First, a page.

Ms Fatima Chohan-Kota (ANC) suggested that the reason that law enforcement was excluded from participant monitoring was that the previous Act had been silent in regard to participant monitoring. Clause 2 of the Bill excluded law enforcement, thus the wording "any law enforcement agent" should be included. She also queried whether 2(2)(a) and 2(2)(b) were contradictory?

Mr Labuschagne explained that 2(2)(a) relates to the situation where the person monitoring was a party to the monitored conversation, thus an example of party participant surveillance. And 2(2)(b) is where a third person was monitoring the conversation of two other people i.e. third party surveillance.

Adv de Lange suggested that the provisions be spilt into two different clauses.

Mr Labuschagne queried whether the idea of consent did not result in having only two parties to the monitoring. That is, 2(2)(b) was not really third party surveillance, since one of the parties to the conversation had given consent and was thus ‘part ‘ of the monitoring, as in the situation in 2(2)(a).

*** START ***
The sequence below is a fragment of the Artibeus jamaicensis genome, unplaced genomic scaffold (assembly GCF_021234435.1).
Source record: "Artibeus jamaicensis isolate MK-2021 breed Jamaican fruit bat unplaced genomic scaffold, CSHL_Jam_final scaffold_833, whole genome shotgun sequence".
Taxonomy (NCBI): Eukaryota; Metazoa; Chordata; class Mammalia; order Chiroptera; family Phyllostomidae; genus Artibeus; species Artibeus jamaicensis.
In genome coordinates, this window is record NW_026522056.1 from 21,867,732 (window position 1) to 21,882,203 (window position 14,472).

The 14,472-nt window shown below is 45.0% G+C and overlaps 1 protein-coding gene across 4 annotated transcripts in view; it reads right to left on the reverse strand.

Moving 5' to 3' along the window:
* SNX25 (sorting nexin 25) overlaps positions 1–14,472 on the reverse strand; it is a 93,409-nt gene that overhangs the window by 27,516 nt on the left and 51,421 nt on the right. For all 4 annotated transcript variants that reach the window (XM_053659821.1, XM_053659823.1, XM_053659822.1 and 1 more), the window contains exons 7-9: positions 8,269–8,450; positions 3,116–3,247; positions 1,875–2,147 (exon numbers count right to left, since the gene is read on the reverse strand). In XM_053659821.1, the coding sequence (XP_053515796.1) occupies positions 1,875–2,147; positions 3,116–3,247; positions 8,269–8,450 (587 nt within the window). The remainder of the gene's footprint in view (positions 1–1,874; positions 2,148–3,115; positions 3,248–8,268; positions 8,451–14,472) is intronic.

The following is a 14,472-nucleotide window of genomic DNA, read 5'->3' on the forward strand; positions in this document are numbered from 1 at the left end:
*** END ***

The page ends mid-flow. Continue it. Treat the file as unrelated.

Adv de Lange countered that in Clause 2(2)(b) there was in reality a third party involved, and gave the example of where a contract is signed permitting the monitoring of one’s communications.

Ms Chohan-Kota noted that the person concerned need not follow the legal application process if they were a participant in a monitored conversation.

Dr Delport (DP) understood this to mean that he couldn’t legally, for example, get someone to tap his phone because he wanted to hear what his wife was saying to his neighbor.
Ms Chohan-Kota confirmed this.

Adv de Lange asked how a third person would know which calls on a cell phone or telephone were the calls of the consenting party, unless that third party listened to all the calls.

Dr Delport stated that the implication would be that all listening devices which could not distinguish consented conversation from non-consented calls had to be disallowed.

Ms Chohan-Kota submitted that the aforementioned scenario would have to go through the application for directive process.

Dr Delport asked how the situation would be affected if the Police were party to the conversation?

Adv de Lange submitted that Clause 2(2)(b) had a high potential for abuse.
Mr Labuschagne countered that this was only so if the consenting party gave a blank consent.